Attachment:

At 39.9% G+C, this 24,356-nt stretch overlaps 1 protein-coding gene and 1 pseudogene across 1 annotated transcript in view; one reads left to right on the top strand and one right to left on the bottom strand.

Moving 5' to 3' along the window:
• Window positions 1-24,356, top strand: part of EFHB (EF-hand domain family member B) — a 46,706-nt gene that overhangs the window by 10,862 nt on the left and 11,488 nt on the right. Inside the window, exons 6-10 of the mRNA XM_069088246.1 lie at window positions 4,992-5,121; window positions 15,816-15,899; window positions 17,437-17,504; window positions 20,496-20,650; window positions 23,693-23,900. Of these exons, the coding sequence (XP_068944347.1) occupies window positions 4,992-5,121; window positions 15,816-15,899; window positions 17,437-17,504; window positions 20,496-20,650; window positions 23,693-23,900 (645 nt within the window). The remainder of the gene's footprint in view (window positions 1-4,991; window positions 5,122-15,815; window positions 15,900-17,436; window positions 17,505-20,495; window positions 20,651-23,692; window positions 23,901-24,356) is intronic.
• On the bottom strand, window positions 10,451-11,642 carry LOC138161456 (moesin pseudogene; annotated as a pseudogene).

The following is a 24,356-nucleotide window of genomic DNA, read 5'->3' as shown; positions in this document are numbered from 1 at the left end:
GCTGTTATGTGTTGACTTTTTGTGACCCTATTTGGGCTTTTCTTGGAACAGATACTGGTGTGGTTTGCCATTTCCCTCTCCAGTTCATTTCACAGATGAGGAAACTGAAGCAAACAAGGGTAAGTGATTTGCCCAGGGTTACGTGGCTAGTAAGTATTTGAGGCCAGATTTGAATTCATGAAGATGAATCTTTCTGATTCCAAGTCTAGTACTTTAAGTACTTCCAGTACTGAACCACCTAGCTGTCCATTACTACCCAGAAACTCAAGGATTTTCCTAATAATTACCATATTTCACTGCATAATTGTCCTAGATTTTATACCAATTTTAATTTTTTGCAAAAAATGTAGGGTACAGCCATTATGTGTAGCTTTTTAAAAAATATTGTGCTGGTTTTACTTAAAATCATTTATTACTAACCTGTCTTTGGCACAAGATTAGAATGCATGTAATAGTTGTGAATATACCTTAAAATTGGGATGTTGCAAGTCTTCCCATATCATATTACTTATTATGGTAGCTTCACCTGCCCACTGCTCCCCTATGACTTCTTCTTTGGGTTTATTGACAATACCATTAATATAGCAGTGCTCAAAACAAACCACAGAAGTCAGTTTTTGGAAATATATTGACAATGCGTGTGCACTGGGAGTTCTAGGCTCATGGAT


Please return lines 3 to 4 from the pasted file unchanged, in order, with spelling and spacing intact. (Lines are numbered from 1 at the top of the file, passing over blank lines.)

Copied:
• Window positions 1-24,356, top strand: part of EFHB (EF-hand domain family member B) — a 46,706-nt gene that overhangs the window by 10,862 nt on the left and 11,488 nt on the right. Inside the window, exons 6-10 of the mRNA XM_069088246.1 lie at window positions 4,992-5,121; window positions 15,816-15,899; window positions 17,437-17,504; window positions 20,496-20,650; window positions 23,693-23,900. Of these exons, the coding sequence (XP_068944347.1) occupies window positions 4,992-5,121; window positions 15,816-15,899; window positions 17,437-17,504; window positions 20,496-20,650; window positions 23,693-23,900 (645 nt within the window). The remainder of the gene's footprint in view (window positions 1-4,991; window positions 5,122-15,815; window positions 15,900-17,436; window positions 17,505-20,495; window positions 20,651-23,692; window positions 23,901-24,356) is intronic.
• On the bottom strand, window positions 10,451-11,642 carry LOC138161456 (moesin pseudogene; annotated as a pseudogene).